Previously: The Markovian Parallax Denigrate.
In the beginning, it was only four seconds long. Just four seconds — four silent seconds, filled with nothing but a field of murky brown and a small, dark dot. The video was odd, for sure, with an odd title as well — just a string of numbers. The name of the channel on which the video appeared was odd, too, even for YouTube: “Unfavorable Semicircle.” There were seemingly no semicircles here — and even if there were, what on earth would cause one to be classified as “unfavorable?”
The video was uploaded on April 5, 2015; the YouTube account itself had appeared several days prior, on March 30. But this video wasn’t the only clip uploaded that day — an astonishing 1,247 videos appeared on the channel in total.
Pay attention; this fact will be important later on.
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Previously: “The Woman in the Oven.”
The history behind “The River Country Film” is all true: Walt Disney World’s original water park, River Country opened on June 20, 1976, predating later Disney water parks Typhoon Lagoon by 13 years and Blizzard Beach by nearly two decades. Although it was smaller than Typhoon Lagoon and Blizzard Beach, it had a certain charm to it; designed to resemble an old time-y swimming hole, it did what Disney does best: Look back with nostalgia at an extravagantly romanticized vision of yesteryear — or perhaps more accurately, a past that never was.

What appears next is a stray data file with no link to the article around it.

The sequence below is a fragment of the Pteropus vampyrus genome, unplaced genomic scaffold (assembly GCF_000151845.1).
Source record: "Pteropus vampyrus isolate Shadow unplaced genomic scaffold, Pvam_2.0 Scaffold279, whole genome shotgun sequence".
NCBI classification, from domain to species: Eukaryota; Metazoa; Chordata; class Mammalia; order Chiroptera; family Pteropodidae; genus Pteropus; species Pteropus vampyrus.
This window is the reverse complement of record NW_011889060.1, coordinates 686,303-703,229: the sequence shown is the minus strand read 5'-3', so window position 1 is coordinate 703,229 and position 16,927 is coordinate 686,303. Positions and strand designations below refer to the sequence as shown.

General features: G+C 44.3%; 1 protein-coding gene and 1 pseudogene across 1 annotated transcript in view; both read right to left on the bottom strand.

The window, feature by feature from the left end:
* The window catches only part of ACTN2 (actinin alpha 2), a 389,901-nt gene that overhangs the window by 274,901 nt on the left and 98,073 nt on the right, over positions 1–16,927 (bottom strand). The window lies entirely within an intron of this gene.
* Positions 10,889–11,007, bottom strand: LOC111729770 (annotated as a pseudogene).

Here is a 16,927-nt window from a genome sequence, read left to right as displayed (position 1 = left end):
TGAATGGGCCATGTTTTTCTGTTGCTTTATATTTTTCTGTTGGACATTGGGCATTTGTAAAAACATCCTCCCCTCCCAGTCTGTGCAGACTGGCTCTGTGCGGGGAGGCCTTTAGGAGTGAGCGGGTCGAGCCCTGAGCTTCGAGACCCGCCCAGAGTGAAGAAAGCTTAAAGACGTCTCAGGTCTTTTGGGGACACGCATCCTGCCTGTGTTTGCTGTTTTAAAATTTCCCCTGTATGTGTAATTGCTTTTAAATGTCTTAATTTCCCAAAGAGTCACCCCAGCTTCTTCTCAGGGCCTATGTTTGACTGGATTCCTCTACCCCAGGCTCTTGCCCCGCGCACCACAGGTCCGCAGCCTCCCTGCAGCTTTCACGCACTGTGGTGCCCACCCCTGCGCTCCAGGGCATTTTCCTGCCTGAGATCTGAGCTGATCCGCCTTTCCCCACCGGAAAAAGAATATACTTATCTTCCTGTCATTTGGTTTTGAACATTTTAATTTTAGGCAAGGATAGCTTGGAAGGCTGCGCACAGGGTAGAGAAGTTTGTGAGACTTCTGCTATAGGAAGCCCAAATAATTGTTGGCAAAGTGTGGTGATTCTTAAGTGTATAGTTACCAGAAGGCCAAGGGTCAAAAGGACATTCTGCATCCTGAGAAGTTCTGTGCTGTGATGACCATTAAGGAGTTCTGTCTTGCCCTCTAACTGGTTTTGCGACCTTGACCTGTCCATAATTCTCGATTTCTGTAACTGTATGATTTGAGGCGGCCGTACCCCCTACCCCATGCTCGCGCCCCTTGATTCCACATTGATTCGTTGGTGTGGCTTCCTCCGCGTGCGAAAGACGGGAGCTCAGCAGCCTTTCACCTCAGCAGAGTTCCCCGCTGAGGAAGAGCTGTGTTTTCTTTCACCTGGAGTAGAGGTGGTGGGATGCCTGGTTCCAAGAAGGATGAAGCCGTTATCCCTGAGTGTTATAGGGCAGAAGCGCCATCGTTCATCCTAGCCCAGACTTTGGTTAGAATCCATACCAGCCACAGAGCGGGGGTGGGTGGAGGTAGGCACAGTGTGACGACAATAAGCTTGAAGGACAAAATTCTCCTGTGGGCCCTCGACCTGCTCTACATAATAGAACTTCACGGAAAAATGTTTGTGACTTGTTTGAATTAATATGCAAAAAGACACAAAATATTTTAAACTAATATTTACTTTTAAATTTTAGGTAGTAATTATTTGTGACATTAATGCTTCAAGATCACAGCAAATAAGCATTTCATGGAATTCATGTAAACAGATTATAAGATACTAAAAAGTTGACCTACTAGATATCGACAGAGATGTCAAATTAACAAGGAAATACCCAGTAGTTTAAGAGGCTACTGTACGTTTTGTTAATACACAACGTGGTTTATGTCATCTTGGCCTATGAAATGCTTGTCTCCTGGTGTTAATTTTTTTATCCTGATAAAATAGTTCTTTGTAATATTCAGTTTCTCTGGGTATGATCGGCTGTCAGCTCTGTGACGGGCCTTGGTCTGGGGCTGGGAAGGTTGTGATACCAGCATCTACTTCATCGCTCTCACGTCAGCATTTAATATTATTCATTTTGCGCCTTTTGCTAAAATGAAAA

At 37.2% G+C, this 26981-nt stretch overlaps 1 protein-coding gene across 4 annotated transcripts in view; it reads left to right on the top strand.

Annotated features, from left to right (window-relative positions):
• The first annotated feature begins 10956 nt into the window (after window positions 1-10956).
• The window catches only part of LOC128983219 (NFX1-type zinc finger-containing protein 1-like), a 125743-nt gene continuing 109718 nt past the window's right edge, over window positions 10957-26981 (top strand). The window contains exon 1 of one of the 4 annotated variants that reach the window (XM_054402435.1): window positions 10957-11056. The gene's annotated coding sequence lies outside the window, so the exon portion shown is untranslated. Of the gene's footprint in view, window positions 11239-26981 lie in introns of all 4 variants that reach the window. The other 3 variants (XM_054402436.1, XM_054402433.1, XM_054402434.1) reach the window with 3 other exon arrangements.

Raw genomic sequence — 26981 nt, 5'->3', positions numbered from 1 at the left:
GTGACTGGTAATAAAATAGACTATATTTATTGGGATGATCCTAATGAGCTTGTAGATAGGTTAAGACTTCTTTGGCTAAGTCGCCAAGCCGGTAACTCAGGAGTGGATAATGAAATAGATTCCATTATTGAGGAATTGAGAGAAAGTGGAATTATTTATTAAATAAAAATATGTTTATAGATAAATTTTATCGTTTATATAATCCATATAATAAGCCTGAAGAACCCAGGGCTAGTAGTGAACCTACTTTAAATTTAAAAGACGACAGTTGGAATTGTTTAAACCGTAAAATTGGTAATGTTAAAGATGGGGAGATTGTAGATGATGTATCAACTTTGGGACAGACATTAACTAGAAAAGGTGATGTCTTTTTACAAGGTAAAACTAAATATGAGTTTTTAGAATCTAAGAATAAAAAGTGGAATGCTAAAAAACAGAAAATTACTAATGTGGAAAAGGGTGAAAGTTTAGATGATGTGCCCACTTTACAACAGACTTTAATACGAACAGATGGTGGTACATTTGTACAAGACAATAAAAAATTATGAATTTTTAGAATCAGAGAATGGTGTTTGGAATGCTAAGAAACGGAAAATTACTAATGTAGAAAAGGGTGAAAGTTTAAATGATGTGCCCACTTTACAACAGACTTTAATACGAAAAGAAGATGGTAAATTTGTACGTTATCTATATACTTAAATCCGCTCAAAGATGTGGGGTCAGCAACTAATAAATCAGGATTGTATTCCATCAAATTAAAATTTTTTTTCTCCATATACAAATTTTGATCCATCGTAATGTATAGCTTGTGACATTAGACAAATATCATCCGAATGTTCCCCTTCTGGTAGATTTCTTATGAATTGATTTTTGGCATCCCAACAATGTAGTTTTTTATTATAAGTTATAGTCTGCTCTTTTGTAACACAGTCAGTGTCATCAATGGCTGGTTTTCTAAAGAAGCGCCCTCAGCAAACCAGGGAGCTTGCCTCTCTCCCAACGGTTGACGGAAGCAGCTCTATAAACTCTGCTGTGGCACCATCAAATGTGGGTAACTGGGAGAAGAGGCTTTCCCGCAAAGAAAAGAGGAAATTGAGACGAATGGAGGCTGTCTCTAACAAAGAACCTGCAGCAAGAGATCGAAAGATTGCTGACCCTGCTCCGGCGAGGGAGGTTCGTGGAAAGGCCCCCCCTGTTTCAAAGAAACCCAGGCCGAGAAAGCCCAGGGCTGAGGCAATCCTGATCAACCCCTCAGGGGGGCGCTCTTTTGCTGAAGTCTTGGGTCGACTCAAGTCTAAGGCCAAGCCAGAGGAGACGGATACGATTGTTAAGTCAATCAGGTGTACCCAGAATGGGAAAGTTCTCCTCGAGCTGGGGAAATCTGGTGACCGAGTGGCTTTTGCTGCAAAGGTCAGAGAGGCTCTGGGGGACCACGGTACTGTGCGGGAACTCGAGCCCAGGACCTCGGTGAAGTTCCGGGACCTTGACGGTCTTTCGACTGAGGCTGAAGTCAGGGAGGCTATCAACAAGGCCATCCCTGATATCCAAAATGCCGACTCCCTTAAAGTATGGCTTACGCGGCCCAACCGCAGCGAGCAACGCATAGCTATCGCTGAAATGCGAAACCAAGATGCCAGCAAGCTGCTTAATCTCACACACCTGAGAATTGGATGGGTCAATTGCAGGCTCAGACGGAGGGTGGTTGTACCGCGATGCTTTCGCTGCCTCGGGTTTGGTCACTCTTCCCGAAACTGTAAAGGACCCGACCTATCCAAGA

Over time, though, it began to struggle in comparison with the newer water parks; what’s more, attendance for Walt Disney World as a whole dropped off dramatically post-9/11, ands River Country suffered quite a bit as a result. The park ran its regular season throughout the rest of 2001 — but in April of 2002, the Orlando Sentinel reported that the park may not reopen. It stayed closed throughout 2002 and languished for another few years; then, on January 20, 2005, Disney finally confirmed the fact that the park was permanently closed.
What’s so fascinating about the closure, though, is that the park has never subsequently been demolished.
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Previously: The Best Creepy Podcasts on the Internet, January 2016.
It’s been just about a year since the last time we talked about the best creepy podcasts on the internet, so let’s revisit the topic, shall we? The new list of things I’m actively listening to is a tiny bit shorter than the previous one, largely because I’m also still listening to a lot of the ones we talked about previously; alas, there are only so many listening hours in a day, and, well… you do the math. But I’ve added a few new ones to the rotation, as well as found a few others to save until later (that is, when I run out of episodes of all the others I’m currently devouring), so here’s what I’ve had playing in my headphones lately.
Read more "The Best Creepy Podcasts On The Internet, January 2017 — And Why They’re Worth Your Time"